Now we know the whole story: Arturia’s new synths come with a choice of keys or pads+more step sequencing – and there’s are companion RackBrute cases.
So, if you like the ‘Brute synths, now you can choose.
Prefer a keyboard? The MiniBrute 2 (without the letter ‘s’) now has 25 full-sized keys. And it’s got the new patch bay for modular routing, plus a competent step sequencer and arpeggiator.
But prefer pads to a keyboard, or want deeper step sequencing? That’s the MiniBrute 2S.
To either, you can then add two cases for expanding with modular, making the MiniBrute the center of a patchable sound workstation. That’s what “Arturia Link” is – not some proprietary new sync format or something like that, but actually a physical connector attaching the accessories. (It’s a fancy name for some fancy holes, basically!)
Let’s talk about the 2S, because it’s already upstaging the MiniBrute 2 for some people. Little surprise: a lot of people aren’t keyboardists, people who are keyboardists generally already own keyboards, and most importantly, Arturia’s BeatStep line of sequencers were already beloved. Cross-breed that step sequencing goodness with the MiniBrute, and we may have a winner.
The pads on there reduce the overall footprint, and provide velocity and continuous pressure sensitivity.
The step sequencer is three parts – so, since this is a monosynth, that means in addition to making on layer for your melodies, you have two additional layers for automating parameters.
Here’s a breakdown of how it works:
Sequence pitch, gate, and velocity – as per usual, and as on the BeatStep Pro – with ratcheting on gates if you so choose.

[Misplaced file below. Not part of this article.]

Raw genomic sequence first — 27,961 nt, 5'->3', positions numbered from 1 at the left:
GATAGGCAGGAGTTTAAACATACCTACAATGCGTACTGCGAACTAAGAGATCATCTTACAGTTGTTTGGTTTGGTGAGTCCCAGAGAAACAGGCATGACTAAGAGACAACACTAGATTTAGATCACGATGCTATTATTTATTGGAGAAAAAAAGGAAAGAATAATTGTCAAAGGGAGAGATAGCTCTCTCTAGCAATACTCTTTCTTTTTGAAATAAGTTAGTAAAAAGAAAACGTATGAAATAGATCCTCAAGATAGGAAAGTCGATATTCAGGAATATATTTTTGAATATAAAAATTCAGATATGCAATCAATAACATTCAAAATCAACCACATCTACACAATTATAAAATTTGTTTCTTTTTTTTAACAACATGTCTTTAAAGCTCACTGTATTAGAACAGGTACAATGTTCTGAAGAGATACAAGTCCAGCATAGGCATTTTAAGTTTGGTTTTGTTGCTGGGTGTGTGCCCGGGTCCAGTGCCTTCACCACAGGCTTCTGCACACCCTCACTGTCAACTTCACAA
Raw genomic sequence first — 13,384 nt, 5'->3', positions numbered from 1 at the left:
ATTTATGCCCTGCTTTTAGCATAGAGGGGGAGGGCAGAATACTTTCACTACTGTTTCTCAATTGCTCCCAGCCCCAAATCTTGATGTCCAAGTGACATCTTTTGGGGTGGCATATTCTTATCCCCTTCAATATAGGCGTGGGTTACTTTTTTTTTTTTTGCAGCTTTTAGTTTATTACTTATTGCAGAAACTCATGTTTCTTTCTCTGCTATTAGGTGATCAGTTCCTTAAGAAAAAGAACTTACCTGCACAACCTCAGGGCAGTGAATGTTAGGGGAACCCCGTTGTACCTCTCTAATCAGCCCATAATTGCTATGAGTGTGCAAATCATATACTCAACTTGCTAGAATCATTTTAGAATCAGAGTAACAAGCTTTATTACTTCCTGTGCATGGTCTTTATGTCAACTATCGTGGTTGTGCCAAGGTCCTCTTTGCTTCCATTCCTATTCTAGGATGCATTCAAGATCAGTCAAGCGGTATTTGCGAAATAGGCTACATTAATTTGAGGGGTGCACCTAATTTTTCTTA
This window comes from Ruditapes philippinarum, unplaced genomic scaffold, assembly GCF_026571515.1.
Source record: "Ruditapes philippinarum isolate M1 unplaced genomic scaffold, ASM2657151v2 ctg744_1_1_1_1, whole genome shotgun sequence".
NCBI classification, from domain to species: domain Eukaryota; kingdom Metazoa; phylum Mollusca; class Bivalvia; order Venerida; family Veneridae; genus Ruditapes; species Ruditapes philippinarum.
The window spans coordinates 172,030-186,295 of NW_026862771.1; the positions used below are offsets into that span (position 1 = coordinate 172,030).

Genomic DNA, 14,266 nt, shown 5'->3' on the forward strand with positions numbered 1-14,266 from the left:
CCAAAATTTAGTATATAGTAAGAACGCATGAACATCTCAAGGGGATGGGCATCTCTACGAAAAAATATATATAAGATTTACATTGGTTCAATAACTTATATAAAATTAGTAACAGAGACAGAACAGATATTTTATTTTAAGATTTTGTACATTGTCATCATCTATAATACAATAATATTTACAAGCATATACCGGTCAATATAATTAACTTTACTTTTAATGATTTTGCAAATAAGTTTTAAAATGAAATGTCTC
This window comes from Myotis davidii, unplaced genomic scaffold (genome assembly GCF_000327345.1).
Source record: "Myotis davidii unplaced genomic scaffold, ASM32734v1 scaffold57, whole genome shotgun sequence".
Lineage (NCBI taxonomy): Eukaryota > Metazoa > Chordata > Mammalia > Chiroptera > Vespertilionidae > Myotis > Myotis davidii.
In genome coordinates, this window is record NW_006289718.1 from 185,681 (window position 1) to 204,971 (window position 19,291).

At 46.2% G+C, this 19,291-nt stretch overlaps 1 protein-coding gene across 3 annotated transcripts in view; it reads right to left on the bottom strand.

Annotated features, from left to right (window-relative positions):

You can also set per-step glide.
There’s both a Mod 1 and Mod 2 tracks for adding layers of … other goodness.
So, Arturia tells CDM, you can use that track to generate envelopes and LFOs. Or you can make another Pitch track. Or a Gate track. Or an unquantized track of control voltages.
And naturally, this also is then patchable from the patch bay … or you can use this as a sequencer for external gear (including if you mount one of their new racks for your own modules).
It’s all very cool, indeed. Of course, you can still put a BeatStep Pro alongside a modular if you don’t care much for the MiniBrute synth. And indeed, I’ve noticed that Arturia piece glowing alongside modulars in many, many techno and experimental live acts lately – nice to see this inexpensive piece of gear next to racks of thousands of Euros/dollars worth of kit.
But this is also a powerful synthesizer meeting a powerful sequencer in one piece of gear, even without adding anything else. And if you do like the ‘Brute sound, then you get the usual edgy metallic timbres and filters, aggressive and wild knobs and modulation, and now the ability to expand your possibilities by patching. Having the sequencer built-in makes sequencing modulation and per-step settings easier, beyond just melodies – and you don’t have to pack an extra sequencer and cable.
So I suspect the MiniBrute 2S is going to find a lot of homes, whether it’s as a gateway to modular as Arturia are pushing, or as an equally strong choice for standing on its own or with other desktop gear.
Keyboardists will no doubt still like the arpeggiator and 101-style step sequencer of the MiniBrute 2, but the 2S stands out for programming patterns. Tough choice for those of us who do both – but Arturia’s done a nice job of focusing on what musicians want this round and gotten our gear year off to a rollicking start.
Pricing is $649 / EURO 649. Also shipping in February.
Loopop has a hands-on: